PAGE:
Write. Write fearlessly. Write powerfully. Write diligently. Write.

Be your own cheerleader and champion. Successful writers put themselves out there. After you have your work thoroughly critiqued and edited, submit it to literary magazines, query agents and producers, self publish (gasp!) it. Whatever you have to do to get people to read your writing, do it. Do not be afraid to promote yourself. Do not be afraid of rejection. There are many great writers out there who are floundering in obscurity, and many not-so-great writers who have become popular and prosperous. The difference between a successful writer and an unsuccessful one often lies in how they sell themselves. Shine your light as far as you can cast it.

Thanks, Don.  Congrats on getting Uglyville published!

 

Parting Words by Don Corcoran

Corcoran Head shot

Don Corcoran

Parting Words about Writing Studies from Don Corcoran

1. Do you have any parting words or shout-outs to share with current students and faculty?

Embrace the practicality of the program and if you are getting a Master’s degree to further your career goals, constantly be working toward publishing. Use the expertise of your peers to broaden your writing horizons. There is a lot of talent and passion here. Don’t waste the opportunity.

2. Which Writing Studies course or course reading was most interesting or useful to you? Why?

I am a huge fan of the group workshops. When you have 10 other people reading your writing you get a great deal of valuable feedback. Whether it be poetry, fiction, or literature, revision is the life of writing. This is where we hone our craft. If there is a significant workshopping element, you can be certain you will walk away with something you are proud of.

3. How do you plan to use your Master’s Degree in your career?

This is the bridge to my doctorate degree. I wanted to take something that allowed me to write and develop my platform. I don’t think there is a single class that didn’t inform my thesis. Plus, I can supplement my income with part-time teaching.

4. Do you have any tips for future students about choosing classes, juggling the workload, or writing a thesis?

The first draft is a small part of the final thesis. Don’t sweat the initial writing. Just write it. Sit down. Come to it with a plan. Bang it out. Revise. Use the information you’ve gathered from your classwork. Ask others to help read it. But get it done to leave time to have a polished product.

Great advice.  Thanks, Don!

 

 

Parting Words – SJU Writing Studies Student Ryan Latini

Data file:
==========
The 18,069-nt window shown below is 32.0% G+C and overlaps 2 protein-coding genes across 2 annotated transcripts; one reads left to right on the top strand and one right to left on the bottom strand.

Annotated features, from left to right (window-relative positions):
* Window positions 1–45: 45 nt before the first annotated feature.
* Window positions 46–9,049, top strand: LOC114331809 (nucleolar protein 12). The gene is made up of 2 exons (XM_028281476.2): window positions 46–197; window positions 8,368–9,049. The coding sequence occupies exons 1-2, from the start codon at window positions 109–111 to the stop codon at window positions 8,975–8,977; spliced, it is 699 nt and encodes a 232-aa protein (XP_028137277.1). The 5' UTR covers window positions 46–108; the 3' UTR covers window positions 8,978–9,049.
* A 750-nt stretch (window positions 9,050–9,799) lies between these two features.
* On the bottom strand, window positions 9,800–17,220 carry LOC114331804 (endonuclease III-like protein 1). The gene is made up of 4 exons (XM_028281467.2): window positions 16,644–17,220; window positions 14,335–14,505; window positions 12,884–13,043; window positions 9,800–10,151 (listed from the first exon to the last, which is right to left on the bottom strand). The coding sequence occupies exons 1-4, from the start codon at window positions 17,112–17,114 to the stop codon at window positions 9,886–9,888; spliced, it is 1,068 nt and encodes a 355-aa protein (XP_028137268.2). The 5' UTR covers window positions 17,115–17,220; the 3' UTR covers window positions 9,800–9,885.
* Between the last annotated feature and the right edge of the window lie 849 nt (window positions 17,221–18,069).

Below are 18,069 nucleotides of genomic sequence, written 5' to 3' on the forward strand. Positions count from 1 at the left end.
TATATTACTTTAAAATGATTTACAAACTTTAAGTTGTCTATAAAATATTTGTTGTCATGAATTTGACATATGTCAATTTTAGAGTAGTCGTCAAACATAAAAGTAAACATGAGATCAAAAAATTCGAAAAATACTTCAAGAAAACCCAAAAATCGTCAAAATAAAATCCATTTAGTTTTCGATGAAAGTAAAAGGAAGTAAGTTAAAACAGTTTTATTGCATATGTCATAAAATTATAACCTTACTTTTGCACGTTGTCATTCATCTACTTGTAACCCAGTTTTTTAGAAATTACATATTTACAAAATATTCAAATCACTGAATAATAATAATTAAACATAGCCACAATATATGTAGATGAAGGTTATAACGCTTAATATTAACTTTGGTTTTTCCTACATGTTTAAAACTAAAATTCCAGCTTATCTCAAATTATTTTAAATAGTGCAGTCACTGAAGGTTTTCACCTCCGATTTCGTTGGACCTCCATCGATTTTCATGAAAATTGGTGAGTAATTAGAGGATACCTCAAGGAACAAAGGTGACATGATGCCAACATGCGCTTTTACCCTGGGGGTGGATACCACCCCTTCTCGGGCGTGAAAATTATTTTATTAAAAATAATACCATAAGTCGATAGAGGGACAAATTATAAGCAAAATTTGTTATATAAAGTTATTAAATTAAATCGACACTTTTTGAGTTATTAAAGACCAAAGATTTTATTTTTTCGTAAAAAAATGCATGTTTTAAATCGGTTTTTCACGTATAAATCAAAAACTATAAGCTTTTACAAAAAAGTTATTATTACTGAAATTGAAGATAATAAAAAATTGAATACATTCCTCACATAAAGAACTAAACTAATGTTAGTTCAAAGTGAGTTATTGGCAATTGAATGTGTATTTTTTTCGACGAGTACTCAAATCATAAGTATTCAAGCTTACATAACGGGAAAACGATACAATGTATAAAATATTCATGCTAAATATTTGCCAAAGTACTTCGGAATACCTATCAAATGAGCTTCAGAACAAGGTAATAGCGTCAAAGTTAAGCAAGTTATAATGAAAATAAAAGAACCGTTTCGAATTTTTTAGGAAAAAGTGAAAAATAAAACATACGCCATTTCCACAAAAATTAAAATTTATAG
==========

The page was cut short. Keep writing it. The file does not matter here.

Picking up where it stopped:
Latini Headshot

Ryan Latini

 

 

In our new “Parting Words” column, we ask recent and emerging graduates to share a few words about their experience in the Writing Studies program at Saint Joseph’s University.

 

 

 

 

 

Do you have any parting words or shout-outs to share with current students and faculty?

The late Francis F. Burch, S.J. was my friend, mentor, and invigorated in me a sense that even if everything has been done already, written already, it is my job to get out there and do it better—write it better. This was all during my undergrad at SJU. He wrote one of my letters of recommendation to the writing program after I met with him at end of 2011 or early 2012 for our last dinner together at the Jesuit Residence. He would tell me stories, and who knows if they were true, but we deal in fiction, and I feel I inherited from the man a tradition of storytelling.

My ever-patient thesis advisor Tom Coyne for not holding any punches in his insistence on rewriting and rewriting again, and his respect of writing as a craft—showing me how to couple impulse and craftsmanship.

Dr. Jo Alyson Parker for putting together probably the most interesting reading lists I’ve encountered. If you want to explore the dynamic forces behind narrative and the fictive dream, then she should be your go-to. Our exploration of temporal elements in her course inspired the structure of my thesis.

Dr. Jason Mezey and Joe Samuel Starnes for their kindness to me over the years.

Which Writing Studies course or course reading was most interesting or useful to you? Why?

Martin Amis’ Time’s Arrow and David Mitchell’s Cloud Atlas. I read both in Dr. Parker’s class: “Experiments in Narrative: Narrative and Time.” Amis’ novel turns chronology on its head, but at the same time, a simple narrative twist in temporality can turn good and evil on their heads as well. The book gave me chills. Mitchell’s novel stuck with me because—aside from being a pleasure to read—it created a world so vast in space and time, the likes of which I don’t think have been seen since Tolkien. It was inspiring.

How do you plan to use your Master’s Degree in your career?

I’d like to throw my hat in the adjunct professor ring. Once I complete my course work, I’m going to pursue freelance gigs in my free time.

Do you have any tips for future students about choosing classes, juggling the workload, or writing a thesis?

Cancel your cable. Delete your Facebook account. Do the work. Do all of it. Then do it over. There is time enough, and if you want to write, you will make the time. Read as if your life depended on it—your life might not depend on it, but the quality of your writing does. Steal style, follow the steps of the greats, and then, when your legs are strong enough, take off on your own path. Listen to the men and women teaching the classes, because if you (or I) truly knew what we were doing, then we would do it at home and save a buck. It’s a favor to yourself to leave your ego at the door.

Thanks for contributing, Ryan!